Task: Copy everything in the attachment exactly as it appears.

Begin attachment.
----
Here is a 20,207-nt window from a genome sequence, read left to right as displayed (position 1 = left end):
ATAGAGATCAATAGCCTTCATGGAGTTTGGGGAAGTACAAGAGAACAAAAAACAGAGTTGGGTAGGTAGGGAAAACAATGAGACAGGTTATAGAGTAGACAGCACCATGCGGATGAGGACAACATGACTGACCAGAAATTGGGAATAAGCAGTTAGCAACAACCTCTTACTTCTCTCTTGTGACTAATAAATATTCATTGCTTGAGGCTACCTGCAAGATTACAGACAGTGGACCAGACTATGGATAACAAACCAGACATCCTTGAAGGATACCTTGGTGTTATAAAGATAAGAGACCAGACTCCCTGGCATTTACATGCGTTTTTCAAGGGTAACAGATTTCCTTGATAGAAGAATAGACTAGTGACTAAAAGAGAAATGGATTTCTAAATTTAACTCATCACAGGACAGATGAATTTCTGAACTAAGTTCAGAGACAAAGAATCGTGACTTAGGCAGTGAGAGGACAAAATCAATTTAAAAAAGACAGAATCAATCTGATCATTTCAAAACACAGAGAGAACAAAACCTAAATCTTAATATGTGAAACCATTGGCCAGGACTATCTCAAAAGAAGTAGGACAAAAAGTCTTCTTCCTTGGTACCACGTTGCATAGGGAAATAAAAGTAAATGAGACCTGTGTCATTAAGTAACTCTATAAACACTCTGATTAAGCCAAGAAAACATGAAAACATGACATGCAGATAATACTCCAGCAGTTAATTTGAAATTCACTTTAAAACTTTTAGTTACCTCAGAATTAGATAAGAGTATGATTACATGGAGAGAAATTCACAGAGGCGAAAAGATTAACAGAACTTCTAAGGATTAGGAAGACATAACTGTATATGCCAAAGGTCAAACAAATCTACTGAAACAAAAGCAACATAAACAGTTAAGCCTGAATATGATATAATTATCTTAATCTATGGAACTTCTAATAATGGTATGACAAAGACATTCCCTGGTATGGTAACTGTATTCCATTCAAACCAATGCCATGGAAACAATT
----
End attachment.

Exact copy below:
Here is a 20,207-nt window from a genome sequence, read left to right as displayed (position 1 = left end):
ATAGAGATCAATAGCCTTCATGGAGTTTGGGGAAGTACAAGAGAACAAAAAACAGAGTTGGGTAGGTAGGGAAAACAATGAGACAGGTTATAGAGTAGACAGCACCATGCGGATGAGGACAACATGACTGACCAGAAATTGGGAATAAGCAGTTAGCAACAACCTCTTACTTCTCTCTTGTGACTAATAAATATTCATTGCTTGAGGCTACCTGCAAGATTACAGACAGTGGACCAGACTATGGATAACAAACCAGACATCCTTGAAGGATACCTTGGTGTTATAAAGATAAGAGACCAGACTCCCTGGCATTTACATGCGTTTTTCAAGGGTAACAGATTTCCTTGATAGAAGAATAGACTAGTGACTAAAAGAGAAATGGATTTCTAAATTTAACTCATCACAGGACAGATGAATTTCTGAACTAAGTTCAGAGACAAAGAATCGTGACTTAGGCAGTGAGAGGACAAAATCAATTTAAAAAAGACAGAATCAATCTGATCATTTCAAAACACAGAGAGAACAAAACCTAAATCTTAATATGTGAAACCATTGGCCAGGACTATCTCAAAAGAAGTAGGACAAAAAGTCTTCTTCCTTGGTACCACGTTGCATAGGGAAATAAAAGTAAATGAGACCTGTGTCATTAAGTAACTCTATAAACACTCTGATTAAGCCAAGAAAACATGAAAACATGACATGCAGATAATACTCCAGCAGTTAATTTGAAATTCACTTTAAAACTTTTAGTTACCTCAGAATTAGATAAGAGTATGATTACATGGAGAGAAATTCACAGAGGCGAAAAGATTAACAGAACTTCTAAGGATTAGGAAGACATAACTGTATATGCCAAAGGTCAAACAAATCTACTGAAACAAAAGCAACATAAACAGTTAAGCCTGAATATGATATAATTATCTTAATCTATGGAACTTCTAATAATGGTATGACAAAGACATTCCCTGGTATGGTAACTGTATTCCATTCAAACCAATGCCATGGAAACAATT